Note from this blog’s editor:
The use of the term “Post-Fluxus” when referring to today’s practitioners of fluxus influenced intra-media artists, and the academic use of the term “movement” when referring to historical fluxus activities, implies that Fluxus is dead, but as an ATTITUDE, Fluxus is still very much ALIVE.


Use your hard earned money to buy staples and take time for home economics 101: bake, garden, cook, preserve food by canning and freezing. Organize potlucks or other exchanges with friends, and maybe the occasional hunting or fishing trip. Budget for genuine needs and avoid impulse spending. ‘Settle’ for a ‘used’ house in an affordable neighborhood with local shops and destinations you can walk or bike to, and without a long commute to your work place.
Avoid cheap sugary and salty junk food. Don’t allow low prices to blind you to empty calories, saturated fats, preservatives, and the addictive nature of so-called ‘convenience’ food.
Big banks and fly-by-night payroll store fronts offer fast credit. Corporations advertise “necessities of life” like big screen TV, the latest communication devices or technical innovations, brand name trends in shoes and clothes, etc. Some newlyweds immediately focus on building a new house in the suburbs, and if they aren’t already far in debt for school loans, then they’ll soon be stressed to the limit to meet the monthly mortgage.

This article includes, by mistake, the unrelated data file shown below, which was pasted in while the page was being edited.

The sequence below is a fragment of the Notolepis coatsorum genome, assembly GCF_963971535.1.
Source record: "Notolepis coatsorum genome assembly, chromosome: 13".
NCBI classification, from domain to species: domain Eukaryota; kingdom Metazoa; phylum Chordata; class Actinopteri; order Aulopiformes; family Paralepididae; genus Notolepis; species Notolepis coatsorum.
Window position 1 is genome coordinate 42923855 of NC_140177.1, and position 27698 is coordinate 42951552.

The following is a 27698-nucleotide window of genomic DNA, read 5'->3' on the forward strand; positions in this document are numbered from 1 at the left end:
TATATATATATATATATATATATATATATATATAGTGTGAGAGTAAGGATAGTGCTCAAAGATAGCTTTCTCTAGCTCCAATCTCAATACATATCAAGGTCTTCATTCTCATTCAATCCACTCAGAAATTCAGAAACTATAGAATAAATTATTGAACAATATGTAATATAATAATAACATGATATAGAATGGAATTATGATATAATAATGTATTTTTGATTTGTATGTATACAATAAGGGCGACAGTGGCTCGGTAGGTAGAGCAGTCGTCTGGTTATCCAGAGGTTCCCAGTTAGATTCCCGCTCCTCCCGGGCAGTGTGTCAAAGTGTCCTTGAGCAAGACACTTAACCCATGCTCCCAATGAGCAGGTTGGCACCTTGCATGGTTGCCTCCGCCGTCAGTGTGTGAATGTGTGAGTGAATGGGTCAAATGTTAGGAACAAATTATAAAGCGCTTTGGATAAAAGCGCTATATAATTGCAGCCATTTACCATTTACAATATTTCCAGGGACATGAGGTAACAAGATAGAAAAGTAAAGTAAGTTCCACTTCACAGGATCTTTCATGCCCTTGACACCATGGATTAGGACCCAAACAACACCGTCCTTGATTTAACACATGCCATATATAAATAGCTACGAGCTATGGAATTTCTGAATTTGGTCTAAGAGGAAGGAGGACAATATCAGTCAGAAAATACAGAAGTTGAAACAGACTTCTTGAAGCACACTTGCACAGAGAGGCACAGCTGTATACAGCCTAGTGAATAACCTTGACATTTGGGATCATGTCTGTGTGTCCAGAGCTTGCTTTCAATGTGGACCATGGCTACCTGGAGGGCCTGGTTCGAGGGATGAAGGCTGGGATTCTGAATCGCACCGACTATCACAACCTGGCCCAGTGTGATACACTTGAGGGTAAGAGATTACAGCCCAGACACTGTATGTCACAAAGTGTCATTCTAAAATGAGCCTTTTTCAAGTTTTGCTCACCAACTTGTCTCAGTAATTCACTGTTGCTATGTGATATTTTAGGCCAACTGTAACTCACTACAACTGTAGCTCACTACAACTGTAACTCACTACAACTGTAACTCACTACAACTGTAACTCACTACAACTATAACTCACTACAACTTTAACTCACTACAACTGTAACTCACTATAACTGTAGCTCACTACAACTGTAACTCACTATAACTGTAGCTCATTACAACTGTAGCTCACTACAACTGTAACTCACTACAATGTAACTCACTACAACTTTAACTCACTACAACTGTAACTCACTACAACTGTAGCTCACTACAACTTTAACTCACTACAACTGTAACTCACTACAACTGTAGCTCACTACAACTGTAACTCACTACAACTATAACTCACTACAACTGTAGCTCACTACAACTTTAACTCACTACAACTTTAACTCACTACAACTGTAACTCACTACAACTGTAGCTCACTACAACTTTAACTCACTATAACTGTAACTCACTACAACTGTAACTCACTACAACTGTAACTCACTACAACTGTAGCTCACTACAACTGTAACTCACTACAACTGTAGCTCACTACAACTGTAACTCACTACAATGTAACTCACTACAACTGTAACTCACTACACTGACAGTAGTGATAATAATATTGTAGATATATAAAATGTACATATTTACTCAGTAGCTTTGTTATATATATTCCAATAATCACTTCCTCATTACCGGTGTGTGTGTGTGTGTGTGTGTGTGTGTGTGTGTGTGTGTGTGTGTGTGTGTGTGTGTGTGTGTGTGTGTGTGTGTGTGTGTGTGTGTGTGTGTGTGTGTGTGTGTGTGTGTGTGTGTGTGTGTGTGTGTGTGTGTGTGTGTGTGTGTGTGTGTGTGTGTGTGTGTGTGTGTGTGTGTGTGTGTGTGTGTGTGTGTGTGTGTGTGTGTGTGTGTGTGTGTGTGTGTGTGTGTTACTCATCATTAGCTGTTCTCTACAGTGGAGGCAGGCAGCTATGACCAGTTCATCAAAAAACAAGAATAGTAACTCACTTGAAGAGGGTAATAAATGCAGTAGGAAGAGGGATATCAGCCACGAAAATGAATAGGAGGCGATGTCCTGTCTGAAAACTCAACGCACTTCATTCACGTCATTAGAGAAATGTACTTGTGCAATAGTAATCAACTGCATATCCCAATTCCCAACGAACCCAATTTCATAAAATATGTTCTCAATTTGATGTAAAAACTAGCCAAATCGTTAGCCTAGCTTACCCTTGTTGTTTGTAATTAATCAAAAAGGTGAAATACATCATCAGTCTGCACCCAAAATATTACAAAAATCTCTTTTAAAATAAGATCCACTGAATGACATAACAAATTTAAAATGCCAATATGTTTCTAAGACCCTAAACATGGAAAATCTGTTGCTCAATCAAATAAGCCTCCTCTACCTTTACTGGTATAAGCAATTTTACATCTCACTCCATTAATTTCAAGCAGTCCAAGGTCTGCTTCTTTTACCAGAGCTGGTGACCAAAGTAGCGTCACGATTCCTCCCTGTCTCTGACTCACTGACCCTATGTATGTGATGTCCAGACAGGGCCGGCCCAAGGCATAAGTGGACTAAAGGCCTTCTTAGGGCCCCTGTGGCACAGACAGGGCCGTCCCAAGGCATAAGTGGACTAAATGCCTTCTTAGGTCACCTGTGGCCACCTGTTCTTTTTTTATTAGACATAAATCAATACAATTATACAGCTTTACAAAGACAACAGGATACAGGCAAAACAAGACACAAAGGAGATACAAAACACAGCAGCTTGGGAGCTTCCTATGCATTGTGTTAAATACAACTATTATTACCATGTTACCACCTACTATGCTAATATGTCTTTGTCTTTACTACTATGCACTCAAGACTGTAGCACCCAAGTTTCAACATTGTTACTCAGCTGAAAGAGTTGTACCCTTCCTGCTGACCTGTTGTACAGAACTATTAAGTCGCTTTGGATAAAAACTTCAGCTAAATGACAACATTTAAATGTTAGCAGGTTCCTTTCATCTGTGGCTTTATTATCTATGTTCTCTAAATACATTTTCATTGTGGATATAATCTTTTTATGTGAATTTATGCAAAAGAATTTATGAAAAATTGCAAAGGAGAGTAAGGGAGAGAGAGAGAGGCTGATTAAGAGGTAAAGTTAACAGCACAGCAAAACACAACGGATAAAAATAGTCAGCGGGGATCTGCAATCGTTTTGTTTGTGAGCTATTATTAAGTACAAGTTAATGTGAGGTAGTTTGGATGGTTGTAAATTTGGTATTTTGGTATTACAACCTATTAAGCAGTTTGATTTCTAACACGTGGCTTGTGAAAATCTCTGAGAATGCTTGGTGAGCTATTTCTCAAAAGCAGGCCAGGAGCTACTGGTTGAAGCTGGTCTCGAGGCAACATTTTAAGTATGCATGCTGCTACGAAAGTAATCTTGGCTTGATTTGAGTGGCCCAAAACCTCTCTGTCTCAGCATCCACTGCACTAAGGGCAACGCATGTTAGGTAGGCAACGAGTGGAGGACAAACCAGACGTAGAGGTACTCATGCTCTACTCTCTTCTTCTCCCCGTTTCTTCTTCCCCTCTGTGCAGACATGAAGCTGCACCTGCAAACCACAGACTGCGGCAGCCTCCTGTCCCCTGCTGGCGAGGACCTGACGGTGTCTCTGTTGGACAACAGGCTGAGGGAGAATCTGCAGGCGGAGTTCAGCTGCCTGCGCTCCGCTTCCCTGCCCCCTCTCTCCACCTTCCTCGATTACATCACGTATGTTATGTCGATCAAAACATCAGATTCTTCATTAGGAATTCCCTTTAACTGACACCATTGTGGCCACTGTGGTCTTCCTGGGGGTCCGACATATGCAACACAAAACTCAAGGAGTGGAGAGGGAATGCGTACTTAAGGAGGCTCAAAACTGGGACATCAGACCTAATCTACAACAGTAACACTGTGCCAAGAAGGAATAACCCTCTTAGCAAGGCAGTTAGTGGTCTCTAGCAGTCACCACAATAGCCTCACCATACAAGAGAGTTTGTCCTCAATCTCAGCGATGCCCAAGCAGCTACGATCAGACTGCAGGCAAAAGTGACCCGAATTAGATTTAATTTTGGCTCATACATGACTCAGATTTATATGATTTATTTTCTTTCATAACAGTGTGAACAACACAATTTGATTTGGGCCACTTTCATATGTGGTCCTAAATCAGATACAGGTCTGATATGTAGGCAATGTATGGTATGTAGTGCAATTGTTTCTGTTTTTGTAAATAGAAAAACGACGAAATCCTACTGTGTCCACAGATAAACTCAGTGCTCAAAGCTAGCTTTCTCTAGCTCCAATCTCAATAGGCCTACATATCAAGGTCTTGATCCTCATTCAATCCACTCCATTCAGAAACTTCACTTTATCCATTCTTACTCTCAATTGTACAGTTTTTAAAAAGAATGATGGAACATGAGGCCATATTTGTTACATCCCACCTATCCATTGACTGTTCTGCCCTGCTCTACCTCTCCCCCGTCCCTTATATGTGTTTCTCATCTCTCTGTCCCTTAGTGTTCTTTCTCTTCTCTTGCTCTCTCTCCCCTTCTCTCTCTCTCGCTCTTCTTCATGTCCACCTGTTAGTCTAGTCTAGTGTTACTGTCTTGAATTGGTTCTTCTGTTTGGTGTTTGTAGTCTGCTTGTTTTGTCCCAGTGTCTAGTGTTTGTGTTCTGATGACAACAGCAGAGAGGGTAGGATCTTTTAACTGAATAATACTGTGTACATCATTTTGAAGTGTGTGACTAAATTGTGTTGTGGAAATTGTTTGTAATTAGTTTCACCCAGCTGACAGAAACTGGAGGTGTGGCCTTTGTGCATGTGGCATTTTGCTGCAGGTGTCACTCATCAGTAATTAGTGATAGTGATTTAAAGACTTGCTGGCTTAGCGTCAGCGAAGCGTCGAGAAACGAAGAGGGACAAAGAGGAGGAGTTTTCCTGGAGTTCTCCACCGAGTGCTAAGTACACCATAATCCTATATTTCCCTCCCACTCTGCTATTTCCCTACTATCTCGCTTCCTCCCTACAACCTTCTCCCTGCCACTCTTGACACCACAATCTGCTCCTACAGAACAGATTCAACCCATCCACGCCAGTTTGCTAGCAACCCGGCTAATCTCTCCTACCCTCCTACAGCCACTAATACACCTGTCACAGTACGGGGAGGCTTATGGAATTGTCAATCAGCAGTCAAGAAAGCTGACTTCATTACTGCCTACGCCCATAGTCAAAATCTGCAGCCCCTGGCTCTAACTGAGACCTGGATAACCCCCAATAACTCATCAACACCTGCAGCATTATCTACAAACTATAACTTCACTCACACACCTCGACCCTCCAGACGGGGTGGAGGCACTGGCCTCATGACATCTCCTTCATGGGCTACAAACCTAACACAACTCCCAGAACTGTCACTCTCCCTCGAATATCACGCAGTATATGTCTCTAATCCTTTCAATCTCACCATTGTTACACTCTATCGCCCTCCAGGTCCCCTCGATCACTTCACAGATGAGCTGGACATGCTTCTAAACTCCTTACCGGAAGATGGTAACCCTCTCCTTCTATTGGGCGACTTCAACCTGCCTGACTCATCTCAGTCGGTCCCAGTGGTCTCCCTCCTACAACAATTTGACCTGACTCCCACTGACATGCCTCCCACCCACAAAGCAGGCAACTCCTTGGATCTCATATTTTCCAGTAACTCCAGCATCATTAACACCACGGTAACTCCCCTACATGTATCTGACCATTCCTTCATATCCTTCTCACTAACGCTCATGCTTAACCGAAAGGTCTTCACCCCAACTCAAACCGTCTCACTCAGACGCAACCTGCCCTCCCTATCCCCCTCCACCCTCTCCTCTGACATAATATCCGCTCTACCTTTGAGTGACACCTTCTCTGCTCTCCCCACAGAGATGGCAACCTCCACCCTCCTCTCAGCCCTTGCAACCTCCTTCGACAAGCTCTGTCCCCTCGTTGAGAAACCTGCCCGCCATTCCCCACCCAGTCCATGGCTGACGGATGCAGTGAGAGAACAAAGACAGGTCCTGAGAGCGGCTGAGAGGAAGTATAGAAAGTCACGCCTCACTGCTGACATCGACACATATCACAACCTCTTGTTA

Don’t mix up commercially advertised lifestyle choices with what should be a natural transition into the wonderment of independence: being responsible for one’s own food, shelter, and companionship, and discovery of sources of exchange within newly formed communities. Home economics is life economics. Commercials and advertisements and the ultimate goals of banks are business economics. Choose life or be led by a nose-ring by big corporations and banks. In addition, healthy diet and life style choices mean fewer medical bills and more awareness of self, friends, and family. Does any of this make sense?

The colors red or blue:
A way to read politics in
My own country

Vote for Obama if
You expect to vote in the fall
Register Blue

Obama is a deer
Caught in the headlights of a truck
We drive the truck

Avoid hitting the deer
Splattering red blood all over
O’s first term in office.

Inspired by Wilma Duguay, the title of this piece could as well be “piss offering”. CMB tied alpha beads to purchased macraméd PEACE symbol necklace. Another version, with beads sewn on with thread instead of being tied on with black cord, was mailed on behalf of Wilma to Cecil Touchon, to whom Wilma addressed the phrase “Piss Up a Rope” – twice – during a Facebook discussion fomented by Mark Bloch (who else?).